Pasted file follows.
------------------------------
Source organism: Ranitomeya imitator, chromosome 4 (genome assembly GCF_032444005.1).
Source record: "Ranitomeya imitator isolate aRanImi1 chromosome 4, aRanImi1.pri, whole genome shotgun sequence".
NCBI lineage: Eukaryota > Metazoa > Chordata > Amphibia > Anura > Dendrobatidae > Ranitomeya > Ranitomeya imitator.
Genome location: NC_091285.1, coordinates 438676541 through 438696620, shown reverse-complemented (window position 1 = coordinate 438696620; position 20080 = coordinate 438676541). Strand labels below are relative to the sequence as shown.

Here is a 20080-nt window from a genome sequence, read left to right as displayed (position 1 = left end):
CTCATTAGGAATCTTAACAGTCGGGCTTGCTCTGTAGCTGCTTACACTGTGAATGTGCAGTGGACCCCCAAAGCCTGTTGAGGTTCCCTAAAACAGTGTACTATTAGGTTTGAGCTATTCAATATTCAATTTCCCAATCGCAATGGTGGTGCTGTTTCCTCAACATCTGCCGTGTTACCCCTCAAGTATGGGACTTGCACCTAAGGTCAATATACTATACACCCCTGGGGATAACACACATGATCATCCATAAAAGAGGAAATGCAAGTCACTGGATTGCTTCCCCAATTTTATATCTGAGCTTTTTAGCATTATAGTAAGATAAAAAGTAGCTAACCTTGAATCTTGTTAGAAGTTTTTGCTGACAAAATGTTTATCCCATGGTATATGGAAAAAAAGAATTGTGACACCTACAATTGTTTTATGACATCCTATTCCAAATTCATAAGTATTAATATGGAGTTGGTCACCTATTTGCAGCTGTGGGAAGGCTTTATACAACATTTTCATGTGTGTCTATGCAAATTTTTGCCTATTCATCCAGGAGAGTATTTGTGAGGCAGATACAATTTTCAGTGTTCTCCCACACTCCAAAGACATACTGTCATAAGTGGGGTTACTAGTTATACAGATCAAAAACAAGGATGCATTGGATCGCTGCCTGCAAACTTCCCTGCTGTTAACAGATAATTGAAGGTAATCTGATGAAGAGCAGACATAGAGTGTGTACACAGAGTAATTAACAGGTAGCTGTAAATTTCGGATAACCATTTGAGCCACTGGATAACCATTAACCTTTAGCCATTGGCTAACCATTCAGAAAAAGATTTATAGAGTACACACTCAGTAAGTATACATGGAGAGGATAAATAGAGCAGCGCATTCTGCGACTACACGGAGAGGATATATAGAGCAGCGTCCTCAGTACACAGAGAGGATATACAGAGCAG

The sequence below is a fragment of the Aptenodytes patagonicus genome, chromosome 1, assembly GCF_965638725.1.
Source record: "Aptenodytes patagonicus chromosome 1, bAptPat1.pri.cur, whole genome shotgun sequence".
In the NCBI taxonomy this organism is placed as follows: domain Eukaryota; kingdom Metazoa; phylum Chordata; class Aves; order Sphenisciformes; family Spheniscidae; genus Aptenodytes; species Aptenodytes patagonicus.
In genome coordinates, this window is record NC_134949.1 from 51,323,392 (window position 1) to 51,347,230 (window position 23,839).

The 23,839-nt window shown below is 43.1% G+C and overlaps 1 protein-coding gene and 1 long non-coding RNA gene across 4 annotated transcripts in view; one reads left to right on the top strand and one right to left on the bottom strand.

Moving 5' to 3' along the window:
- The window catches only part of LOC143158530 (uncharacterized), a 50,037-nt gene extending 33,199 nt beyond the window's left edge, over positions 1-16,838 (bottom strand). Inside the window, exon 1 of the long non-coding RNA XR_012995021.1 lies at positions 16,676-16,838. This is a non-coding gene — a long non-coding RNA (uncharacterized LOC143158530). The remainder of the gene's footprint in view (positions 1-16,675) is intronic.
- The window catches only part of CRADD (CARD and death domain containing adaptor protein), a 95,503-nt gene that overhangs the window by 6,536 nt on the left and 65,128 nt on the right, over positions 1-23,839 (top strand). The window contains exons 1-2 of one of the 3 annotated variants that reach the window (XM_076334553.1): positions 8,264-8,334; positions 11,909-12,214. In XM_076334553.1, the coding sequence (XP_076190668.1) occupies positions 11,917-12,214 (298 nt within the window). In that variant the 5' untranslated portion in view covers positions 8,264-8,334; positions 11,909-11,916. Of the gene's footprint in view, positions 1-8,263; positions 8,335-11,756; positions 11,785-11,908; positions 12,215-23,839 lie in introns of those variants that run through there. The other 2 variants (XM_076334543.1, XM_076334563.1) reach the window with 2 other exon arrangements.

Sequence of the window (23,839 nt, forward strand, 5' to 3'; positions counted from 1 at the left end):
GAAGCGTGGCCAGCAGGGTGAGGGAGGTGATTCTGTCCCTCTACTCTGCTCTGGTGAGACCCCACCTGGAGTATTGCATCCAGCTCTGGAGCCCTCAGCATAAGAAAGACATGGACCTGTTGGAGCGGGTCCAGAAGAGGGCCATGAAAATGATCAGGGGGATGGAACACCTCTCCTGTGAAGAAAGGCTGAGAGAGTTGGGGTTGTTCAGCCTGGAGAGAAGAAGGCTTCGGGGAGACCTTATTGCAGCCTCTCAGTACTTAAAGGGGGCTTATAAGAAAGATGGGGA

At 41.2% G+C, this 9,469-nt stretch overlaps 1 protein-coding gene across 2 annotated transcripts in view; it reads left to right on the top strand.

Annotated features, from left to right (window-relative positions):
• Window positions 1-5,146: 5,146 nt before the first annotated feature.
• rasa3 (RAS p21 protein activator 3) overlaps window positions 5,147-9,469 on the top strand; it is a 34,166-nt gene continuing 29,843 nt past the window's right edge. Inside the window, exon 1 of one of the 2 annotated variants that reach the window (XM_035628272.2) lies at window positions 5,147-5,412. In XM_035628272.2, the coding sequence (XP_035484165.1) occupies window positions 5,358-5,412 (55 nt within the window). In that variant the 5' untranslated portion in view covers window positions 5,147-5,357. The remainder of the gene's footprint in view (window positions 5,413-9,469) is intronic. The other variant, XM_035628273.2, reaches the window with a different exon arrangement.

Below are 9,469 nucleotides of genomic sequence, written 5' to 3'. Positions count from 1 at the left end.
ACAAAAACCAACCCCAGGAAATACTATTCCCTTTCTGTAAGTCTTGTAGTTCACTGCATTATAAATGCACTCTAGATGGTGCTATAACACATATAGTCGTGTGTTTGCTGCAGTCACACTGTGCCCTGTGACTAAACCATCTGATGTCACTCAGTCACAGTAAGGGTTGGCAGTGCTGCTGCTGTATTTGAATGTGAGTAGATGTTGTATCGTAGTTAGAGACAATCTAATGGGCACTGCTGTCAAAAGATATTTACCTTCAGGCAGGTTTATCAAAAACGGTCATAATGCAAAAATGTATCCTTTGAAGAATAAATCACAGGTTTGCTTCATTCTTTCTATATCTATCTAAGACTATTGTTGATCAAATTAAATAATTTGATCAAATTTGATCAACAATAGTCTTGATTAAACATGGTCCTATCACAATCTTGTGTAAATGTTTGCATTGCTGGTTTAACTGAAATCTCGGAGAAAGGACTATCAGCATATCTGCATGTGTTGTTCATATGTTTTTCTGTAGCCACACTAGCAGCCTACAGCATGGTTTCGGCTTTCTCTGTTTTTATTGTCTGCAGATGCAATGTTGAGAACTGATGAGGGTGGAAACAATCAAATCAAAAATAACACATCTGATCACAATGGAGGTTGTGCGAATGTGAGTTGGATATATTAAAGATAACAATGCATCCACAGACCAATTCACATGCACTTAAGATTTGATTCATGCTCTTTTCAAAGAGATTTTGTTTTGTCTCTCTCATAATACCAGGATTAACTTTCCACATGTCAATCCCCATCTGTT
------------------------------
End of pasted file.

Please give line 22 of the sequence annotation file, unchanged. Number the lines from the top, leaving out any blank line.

ACAAAAACCAACCCCAGGAAATACTATTCCCTTTCTGTAAGTCTTGTAGTTCACTGCATTATAAATGCACTCTAGATGGTGCTATAACACATATAGTCGTGTGTTTGCTGCAGTCACACTGTGCCCTGTGACTAAACCATCTGATGTCACTCAGTCACAGTAAGGGTTGGCAGTGCTGCTGCTGTATTTGAATGTGAGTAGATGTTGTATCGTAGTTAGAGACAATCTAATGGGCACTGCTGTCAAAAGATATTTACCTTCAGGCAGGTTTATCAAAAACGGTCATAATGCAAAAATGTATCCTTTGAAGAATAAATCACAGGTTTGCTTCATTCTTTCTATATCTATCTAAGACTATTGTTGATCAAATTAAATAATTTGATCAAATTTGATCAACAATAGTCTTGATTAAACATGGTCCTATCACAATCTTGTGTAAATGTTTGCATTGCTGGTTTAACTGAAATCTCGGAGAAAGGACTATCAGCATATCTGCATGTGTTGTTCATATGTTTTTCTGTAGCCACACTAGCAGCCTACAGCATGGTTTCGGCTTTCTCTGTTTTTATTGTCTGCAGATGCAATGTTGAGAACTGATGAGGGTGGAAACAATCAAATCAAAAATAACACATCTGATCACAATGGAGGTTGTGCGAATGTGAGTTGGATATATTAAAGATAACAATGCATCCACAGACCAATTCACATGCACTTAAGATTTGATTCATGCTCTTTTCAAAGAGATTTTGTTTTGTCTCTCTCATAATACCAGGATTAACTTTCCACATGTCAATCCCCATCTGTT